If we believed everything we read in the tabloids, we would think that anyone who was over 40 could get pregnant easily with IVF and have twins the first go around. I wish this were the truth. However, the facts are, if you’re over 40, you have a 5% chance of getting pregnant in every cycle. If you’re going to try to get pregnant over 40, it is recommended that you make an appointment with your local fertility specialist.
Fertility is not skin deep. It doesn’t matter how great you look on the outside or what shape you are in. So many of my patients over 40 look like they could easily pass for early 30s. The bottom line is, we were born with all the eggs we will ever have and we run out of eggs over time.
If trying to conceive after 40, here is your best course of action:
- Talk to your doctor about your fertile potential. Have your FSH and estradiol levels checked as well as an antimullerian hormone level. Have your doctor administer an ultrasound to measure the number of follicles on your ovary, also called an antral follicle count. Hormone levels can be tested that candetermine if you are fertile or not. One of the hormones your doctor will check is a follicle stimulating hormone level (FSH). FSH is a hormone secreted by the brain. As your FSH level rises, your fertility declines. If you have a high FSH and your doctor tells you pregnancy is not possible with your own eggs you can consider using donor eggs (eggs of someone in their 20s). Currently up to 15% of IVF cycles in this country are being done with donor eggs.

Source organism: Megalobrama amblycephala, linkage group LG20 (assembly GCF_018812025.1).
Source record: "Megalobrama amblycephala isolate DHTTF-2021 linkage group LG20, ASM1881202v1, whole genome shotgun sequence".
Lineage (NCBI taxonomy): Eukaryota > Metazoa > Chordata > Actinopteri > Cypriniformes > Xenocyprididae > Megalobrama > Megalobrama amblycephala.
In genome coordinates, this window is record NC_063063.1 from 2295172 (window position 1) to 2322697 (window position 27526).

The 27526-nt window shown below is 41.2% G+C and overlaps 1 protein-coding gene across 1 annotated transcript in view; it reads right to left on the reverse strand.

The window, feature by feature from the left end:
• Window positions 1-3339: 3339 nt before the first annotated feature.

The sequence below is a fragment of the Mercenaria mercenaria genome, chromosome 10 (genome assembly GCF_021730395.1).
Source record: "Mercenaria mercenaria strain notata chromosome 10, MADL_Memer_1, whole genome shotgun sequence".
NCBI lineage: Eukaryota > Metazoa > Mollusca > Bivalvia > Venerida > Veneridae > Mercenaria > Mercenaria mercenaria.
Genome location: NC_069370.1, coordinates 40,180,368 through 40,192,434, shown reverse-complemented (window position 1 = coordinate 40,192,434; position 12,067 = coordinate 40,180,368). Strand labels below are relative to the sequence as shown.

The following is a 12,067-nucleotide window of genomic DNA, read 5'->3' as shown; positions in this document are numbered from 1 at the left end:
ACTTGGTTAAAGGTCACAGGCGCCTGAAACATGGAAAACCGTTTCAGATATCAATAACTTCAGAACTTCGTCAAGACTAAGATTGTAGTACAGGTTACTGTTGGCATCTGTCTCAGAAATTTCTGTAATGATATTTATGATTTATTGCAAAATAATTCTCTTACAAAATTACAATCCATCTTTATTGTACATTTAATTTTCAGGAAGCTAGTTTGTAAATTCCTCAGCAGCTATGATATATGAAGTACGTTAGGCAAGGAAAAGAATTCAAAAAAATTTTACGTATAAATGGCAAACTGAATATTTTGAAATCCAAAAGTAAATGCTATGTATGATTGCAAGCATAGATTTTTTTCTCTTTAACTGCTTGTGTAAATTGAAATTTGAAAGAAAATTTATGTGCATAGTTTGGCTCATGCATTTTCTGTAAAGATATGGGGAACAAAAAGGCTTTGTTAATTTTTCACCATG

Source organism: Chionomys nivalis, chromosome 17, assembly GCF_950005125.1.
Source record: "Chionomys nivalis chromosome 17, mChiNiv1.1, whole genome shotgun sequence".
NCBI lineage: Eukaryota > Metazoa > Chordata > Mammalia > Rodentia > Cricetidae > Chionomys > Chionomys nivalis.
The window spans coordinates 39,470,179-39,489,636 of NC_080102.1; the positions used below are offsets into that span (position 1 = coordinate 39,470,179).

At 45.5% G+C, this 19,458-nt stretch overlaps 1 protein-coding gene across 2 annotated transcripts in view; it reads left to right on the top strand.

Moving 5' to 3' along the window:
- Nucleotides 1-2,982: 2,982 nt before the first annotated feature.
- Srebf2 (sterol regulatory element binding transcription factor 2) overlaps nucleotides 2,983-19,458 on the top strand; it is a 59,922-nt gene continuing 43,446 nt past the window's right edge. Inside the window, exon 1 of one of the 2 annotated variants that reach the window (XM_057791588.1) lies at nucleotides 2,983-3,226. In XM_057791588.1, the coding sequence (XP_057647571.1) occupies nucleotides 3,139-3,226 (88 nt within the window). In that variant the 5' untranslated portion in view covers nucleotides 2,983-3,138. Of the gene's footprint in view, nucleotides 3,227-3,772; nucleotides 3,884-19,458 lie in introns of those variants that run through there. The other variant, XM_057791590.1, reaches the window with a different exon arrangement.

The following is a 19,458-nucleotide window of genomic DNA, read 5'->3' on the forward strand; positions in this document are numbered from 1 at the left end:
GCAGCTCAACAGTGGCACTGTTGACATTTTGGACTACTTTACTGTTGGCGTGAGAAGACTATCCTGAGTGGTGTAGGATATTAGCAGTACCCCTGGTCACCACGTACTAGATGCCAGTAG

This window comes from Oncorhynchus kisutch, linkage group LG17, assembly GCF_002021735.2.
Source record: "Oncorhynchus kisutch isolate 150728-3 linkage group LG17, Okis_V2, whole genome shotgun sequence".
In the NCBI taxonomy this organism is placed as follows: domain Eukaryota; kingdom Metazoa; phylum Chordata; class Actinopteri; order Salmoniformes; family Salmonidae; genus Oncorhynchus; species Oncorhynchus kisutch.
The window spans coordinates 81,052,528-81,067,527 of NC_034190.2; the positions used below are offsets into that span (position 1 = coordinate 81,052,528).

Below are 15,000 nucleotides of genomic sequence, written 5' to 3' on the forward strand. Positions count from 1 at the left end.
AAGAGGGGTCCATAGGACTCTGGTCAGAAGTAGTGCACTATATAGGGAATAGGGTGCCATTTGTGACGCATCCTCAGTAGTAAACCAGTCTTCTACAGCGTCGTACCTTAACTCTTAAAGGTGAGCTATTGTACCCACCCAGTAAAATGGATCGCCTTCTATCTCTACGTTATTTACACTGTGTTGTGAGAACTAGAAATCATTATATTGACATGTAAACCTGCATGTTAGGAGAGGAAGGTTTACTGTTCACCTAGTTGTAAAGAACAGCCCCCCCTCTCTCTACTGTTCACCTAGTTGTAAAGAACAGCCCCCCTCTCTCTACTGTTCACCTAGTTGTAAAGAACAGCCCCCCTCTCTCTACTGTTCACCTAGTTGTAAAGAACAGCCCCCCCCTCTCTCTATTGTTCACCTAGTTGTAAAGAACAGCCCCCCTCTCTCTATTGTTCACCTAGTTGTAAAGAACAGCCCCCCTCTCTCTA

- Learn the risks associated with getting pregnant over 40. Autism risk and risk of chromosomal abnormalities go up as we get older. Knowing your risk will make you more knowledgeable about how to approach your pregnancy once you are pregnant.
- Maintain a healthy lifestyle: make sure you have a normal body mass index (calculate it with a simple online calculator), don’t drink excess alcohol and limit caffeine intake. Exercise to keep not only your body in shape, but your mind in shape, and take time to tend to your relationships with your partner and your surrounding community and friends.
If you’re trying to get pregnant over 40, know that you’re not alone. Educating yourself and understanding your fertility potential is key and will help as you go through the process.
Dr. Aimee Eyvazzadeh, is a native of the Bay Area. She is a graduate of UCLA School of Medicine. After completing her residency in Obstetrics & Gynecology at Beth Israel Deaconess Medical Center and Harvard Medical School, she completed a fellowship in Reproductive Endocrinology & Infertility at University of Michigan. She also completed a Masters in Public Health in Health Management and Policy at University of Michigan. Dr. Aimee is board certified by the American Board of Obstetrics and Gynecology and continues to contribute to research in the field of reproductive endocrinology and infertility. You can learn more on her website: http://draimee.org/.